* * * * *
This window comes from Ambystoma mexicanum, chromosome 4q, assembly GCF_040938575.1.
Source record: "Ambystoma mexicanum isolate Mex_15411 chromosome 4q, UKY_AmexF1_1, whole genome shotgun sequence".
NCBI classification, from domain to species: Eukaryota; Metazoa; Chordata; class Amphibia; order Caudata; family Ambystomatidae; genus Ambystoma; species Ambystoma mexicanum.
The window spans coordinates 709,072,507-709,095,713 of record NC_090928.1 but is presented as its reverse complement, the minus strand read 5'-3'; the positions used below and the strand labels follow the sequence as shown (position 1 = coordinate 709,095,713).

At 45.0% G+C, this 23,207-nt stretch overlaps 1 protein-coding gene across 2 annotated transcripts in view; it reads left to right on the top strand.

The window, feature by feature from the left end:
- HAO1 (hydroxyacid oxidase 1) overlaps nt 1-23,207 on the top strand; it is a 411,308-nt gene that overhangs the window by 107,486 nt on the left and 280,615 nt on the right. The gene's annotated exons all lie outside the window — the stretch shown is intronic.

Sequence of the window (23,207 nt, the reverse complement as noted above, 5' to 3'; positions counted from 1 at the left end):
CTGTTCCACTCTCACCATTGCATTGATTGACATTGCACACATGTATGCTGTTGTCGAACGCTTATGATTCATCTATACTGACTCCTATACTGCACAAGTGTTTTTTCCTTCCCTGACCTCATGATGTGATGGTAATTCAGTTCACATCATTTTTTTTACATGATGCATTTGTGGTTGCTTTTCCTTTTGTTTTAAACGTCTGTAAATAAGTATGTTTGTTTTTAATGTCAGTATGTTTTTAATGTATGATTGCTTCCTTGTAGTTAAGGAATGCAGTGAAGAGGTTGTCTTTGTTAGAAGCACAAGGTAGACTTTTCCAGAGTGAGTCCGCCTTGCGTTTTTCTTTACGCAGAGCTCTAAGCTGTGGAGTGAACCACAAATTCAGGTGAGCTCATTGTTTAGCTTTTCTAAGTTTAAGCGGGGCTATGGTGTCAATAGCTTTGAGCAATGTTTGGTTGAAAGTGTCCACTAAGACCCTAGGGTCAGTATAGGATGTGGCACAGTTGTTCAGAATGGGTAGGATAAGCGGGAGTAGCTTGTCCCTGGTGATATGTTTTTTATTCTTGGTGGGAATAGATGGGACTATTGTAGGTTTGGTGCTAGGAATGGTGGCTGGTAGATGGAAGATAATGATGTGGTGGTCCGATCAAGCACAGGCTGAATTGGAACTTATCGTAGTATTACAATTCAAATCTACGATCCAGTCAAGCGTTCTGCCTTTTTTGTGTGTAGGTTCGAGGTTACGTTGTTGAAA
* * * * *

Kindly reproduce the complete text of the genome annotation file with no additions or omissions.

This window comes from Ambystoma mexicanum, chromosome 4q, assembly GCF_040938575.1.
Source record: "Ambystoma mexicanum isolate Mex_15411 chromosome 4q, UKY_AmexF1_1, whole genome shotgun sequence".
NCBI classification, from domain to species: Eukaryota; Metazoa; Chordata; class Amphibia; order Caudata; family Ambystomatidae; genus Ambystoma; species Ambystoma mexicanum.
The window spans coordinates 709,072,507-709,095,713 of record NC_090928.1 but is presented as its reverse complement, the minus strand read 5'-3'; the positions used below and the strand labels follow the sequence as shown (position 1 = coordinate 709,095,713).

At 45.0% G+C, this 23,207-nt stretch overlaps 1 protein-coding gene across 2 annotated transcripts in view; it reads left to right on the top strand.

The window, feature by feature from the left end:
- HAO1 (hydroxyacid oxidase 1) overlaps nt 1-23,207 on the top strand; it is a 411,308-nt gene that overhangs the window by 107,486 nt on the left and 280,615 nt on the right. The gene's annotated exons all lie outside the window — the stretch shown is intronic.

Sequence of the window (23,207 nt, the reverse complement as noted above, 5' to 3'; positions counted from 1 at the left end):
CTGTTCCACTCTCACCATTGCATTGATTGACATTGCACACATGTATGCTGTTGTCGAACGCTTATGATTCATCTATACTGACTCCTATACTGCACAAGTGTTTTTTCCTTCCCTGACCTCATGATGTGATGGTAATTCAGTTCACATCATTTTTTTTACATGATGCATTTGTGGTTGCTTTTCCTTTTGTTTTAAACGTCTGTAAATAAGTATGTTTGTTTTTAATGTCAGTATGTTTTTAATGTATGATTGCTTCCTTGTAGTTAAGGAATGCAGTGAAGAGGTTGTCTTTGTTAGAAGCACAAGGTAGACTTTTCCAGAGTGAGTCCGCCTTGCGTTTTTCTTTACGCAGAGCTCTAAGCTGTGGAGTGAACCACAAATTCAGGTGAGCTCATTGTTTAGCTTTTCTAAGTTTAAGCGGGGCTATGGTGTCAATAGCTTTGAGCAATGTTTGGTTGAAAGTGTCCACTAAGACCCTAGGGTCAGTATAGGATGTGGCACAGTTGTTCAGAATGGGTAGGATAAGCGGGAGTAGCTTGTCCCTGGTGATATGTTTTTTATTCTTGGTGGGAATAGATGGGACTATTGTAGGTTTGGTGCTAGGAATGGTGGCTGGTAGATGGAAGATAATGATGTGGTGGTCCGATCAAGCACAGGCTGAATTGGAACTTATCGTAGTATTACAATTCAAATCTACGATCCAGTCAAGCGTTCTGCCTTTTTTGTGTGTAGGTTCGAGGTTACGTTGTTGAAA